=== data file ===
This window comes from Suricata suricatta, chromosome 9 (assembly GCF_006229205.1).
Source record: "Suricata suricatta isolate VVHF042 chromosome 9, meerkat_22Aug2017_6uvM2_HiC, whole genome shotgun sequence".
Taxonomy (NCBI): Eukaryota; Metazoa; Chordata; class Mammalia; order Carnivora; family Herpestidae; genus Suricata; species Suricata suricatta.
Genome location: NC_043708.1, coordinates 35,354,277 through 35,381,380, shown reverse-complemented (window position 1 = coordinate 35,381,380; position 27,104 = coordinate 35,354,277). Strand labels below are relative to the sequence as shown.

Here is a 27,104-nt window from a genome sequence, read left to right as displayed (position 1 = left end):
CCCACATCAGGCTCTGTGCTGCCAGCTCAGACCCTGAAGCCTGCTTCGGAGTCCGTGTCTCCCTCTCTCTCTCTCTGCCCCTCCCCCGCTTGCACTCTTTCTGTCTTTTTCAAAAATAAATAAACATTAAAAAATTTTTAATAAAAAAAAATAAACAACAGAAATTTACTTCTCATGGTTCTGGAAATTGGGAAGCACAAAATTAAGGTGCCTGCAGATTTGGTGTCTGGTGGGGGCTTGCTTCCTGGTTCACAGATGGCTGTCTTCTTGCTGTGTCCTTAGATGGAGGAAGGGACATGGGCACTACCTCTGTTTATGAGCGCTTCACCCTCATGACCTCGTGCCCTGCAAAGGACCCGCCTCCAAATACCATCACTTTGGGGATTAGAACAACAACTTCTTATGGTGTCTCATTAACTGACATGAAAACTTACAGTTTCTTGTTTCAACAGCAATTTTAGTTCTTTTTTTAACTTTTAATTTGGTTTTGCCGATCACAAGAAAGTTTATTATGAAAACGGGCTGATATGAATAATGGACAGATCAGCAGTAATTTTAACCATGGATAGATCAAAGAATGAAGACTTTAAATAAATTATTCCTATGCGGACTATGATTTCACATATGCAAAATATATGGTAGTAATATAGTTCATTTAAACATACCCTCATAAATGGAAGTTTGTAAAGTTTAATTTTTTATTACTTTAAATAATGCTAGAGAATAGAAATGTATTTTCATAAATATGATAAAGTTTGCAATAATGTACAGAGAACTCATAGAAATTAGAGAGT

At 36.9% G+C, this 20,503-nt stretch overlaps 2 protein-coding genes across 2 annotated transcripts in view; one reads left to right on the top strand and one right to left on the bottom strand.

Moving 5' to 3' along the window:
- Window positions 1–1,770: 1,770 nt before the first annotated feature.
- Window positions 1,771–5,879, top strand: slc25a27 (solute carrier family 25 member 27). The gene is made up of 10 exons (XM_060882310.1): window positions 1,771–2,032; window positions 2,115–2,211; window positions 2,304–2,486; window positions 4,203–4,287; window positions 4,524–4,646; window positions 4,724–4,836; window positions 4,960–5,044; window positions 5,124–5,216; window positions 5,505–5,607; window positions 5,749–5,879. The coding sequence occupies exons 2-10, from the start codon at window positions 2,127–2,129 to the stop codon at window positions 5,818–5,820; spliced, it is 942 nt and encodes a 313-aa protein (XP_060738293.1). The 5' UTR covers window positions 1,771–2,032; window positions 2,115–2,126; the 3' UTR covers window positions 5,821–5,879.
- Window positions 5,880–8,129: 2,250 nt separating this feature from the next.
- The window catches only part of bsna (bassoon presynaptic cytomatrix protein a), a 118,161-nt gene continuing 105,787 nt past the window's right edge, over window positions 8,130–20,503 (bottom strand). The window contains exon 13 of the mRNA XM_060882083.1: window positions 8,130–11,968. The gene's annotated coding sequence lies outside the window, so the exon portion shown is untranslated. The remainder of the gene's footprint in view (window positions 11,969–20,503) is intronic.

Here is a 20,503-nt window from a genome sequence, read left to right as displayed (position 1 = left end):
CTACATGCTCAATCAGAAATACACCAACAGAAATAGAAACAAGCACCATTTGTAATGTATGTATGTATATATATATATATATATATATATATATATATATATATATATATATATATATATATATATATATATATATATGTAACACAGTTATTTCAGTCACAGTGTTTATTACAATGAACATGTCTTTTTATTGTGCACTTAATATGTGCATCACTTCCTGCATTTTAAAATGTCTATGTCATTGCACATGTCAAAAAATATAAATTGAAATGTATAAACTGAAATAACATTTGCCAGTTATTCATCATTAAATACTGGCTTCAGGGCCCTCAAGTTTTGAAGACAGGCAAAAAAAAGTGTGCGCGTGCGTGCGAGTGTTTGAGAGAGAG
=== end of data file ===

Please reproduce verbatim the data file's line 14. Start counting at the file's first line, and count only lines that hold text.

CTACATGCTCAATCAGAAATACACCAACAGAAATAGAAACAAGCACCATTTGTAATGTATGTATGTATATATATATATATATATATATATATATATATATATATATATATATATATATATATATATATATATATATATGTAACACAGTTATTTCAGTCACAGTGTTTATTACAATGAACATGTCTTTTTATTGTGCACTTAATATGTGCATCACTTCCTGCATTTTAAAATGTCTATGTCATTGCACATGTCAAAAAATATAAATTGAAATGTATAAACTGAAATAACATTTGCCAGTTATTCATCATTAAATACTGGCTTCAGGGCCCTCAAGTTTTGAAGACAGGCAAAAAAAAGTGTGCGCGTGCGTGCGAGTGTTTGAGAGAGAG